Namor is one of the oldest characters in Marvel Comics, debuting at the beginning of the Golden Age. Aquaman came along much later, but achieved a recognition both in DC and the mainstream that Namor never did. This is largely due to his status as one of the JLA’s founding seven.
3/10 The Elseworlds Imprint Was Much More Entertaining Than What If…?
Both Marvel and DC enjoy exploring their rich multiverses. Both have had hundreds of comics dedicated to exploring the events of alternate worlds and versions of their heroes. While DC invented the multiverse, Marvel made the decision to first have a series dedicated to exploring it.
What If…? was an entertaining comic but often lacked the impact of Elseworlds comics. It was in Elseworlds stories like The Dark Knight Returns, Kingdom Come and Watchmen that DC was both forever changed and given timeless stories that still matter today.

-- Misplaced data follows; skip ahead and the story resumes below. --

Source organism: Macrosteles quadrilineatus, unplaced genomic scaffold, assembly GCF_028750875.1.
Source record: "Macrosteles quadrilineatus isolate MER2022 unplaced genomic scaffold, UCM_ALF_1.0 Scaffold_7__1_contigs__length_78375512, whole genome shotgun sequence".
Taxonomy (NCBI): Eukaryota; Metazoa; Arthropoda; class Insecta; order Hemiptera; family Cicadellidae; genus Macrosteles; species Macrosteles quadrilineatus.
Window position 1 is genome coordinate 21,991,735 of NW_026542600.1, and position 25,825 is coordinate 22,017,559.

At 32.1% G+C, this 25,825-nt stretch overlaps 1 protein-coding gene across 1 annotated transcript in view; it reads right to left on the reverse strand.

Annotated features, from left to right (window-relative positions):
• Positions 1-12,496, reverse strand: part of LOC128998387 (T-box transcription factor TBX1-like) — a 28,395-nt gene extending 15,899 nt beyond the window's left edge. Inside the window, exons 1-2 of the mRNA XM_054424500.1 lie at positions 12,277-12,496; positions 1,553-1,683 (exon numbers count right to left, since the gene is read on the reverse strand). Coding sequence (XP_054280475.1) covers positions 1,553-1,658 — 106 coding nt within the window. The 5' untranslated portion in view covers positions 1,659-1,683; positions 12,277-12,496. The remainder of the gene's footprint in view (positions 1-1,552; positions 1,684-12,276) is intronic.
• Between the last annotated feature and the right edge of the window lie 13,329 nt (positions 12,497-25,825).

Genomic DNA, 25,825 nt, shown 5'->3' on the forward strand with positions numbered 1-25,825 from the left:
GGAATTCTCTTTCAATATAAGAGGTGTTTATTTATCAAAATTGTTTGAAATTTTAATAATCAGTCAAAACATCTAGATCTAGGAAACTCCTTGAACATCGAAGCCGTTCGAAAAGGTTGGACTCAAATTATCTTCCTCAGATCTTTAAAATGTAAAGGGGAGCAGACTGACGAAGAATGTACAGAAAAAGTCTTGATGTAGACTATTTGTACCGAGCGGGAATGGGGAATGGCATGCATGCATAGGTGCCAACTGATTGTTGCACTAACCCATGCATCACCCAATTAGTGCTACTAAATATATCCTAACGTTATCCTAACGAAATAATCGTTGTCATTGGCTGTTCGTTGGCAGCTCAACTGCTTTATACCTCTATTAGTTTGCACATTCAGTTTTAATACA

2/10 Swamp Thing Easily Became The Fan-Favorite Swamp Monster
In 1972, Marvel Comics brought fans Man-Thing, a swamp monster of a superhero. Just a few months later, DC followed that with their own mossy hero in Swamp Thing. The resemblances and timing were uncanny, and it seemed like Marvel had the advantage.
At first, the two heroes were on par, with Man-Thing receiving a cult classic run under Steve Gerber. However, Alan Moore’s run on Swamp Thing would change that for decades to come. Now, the “Saga of the Swamp Thing” is held up as the single greatest monster superhero comic ever made.
1/10 The Warworld Saga Was Much Better Than Planet Hulk
Phillip Kennedy Johnson’s “Warworld Saga” has been one of DC’s greatest stories of recent years. It saw Superman travel to Warworld with the Authority to face its tyrannical ruler, Mongul. Much like Planet Hulk, Superman was forced into the gladiator arena and had to fight for freedom.
While there are key differences in the paths taken by Superman and Hulk, the parallels of two titanic superheroes becoming gladiators on another planet are clear. What was a good story for Marvel became an epic saga for DC Comics and is one of Superman’s greatest stories in modern comics.
NEXT: 10 Ways DC Infinite Frontier Already Aged Poorly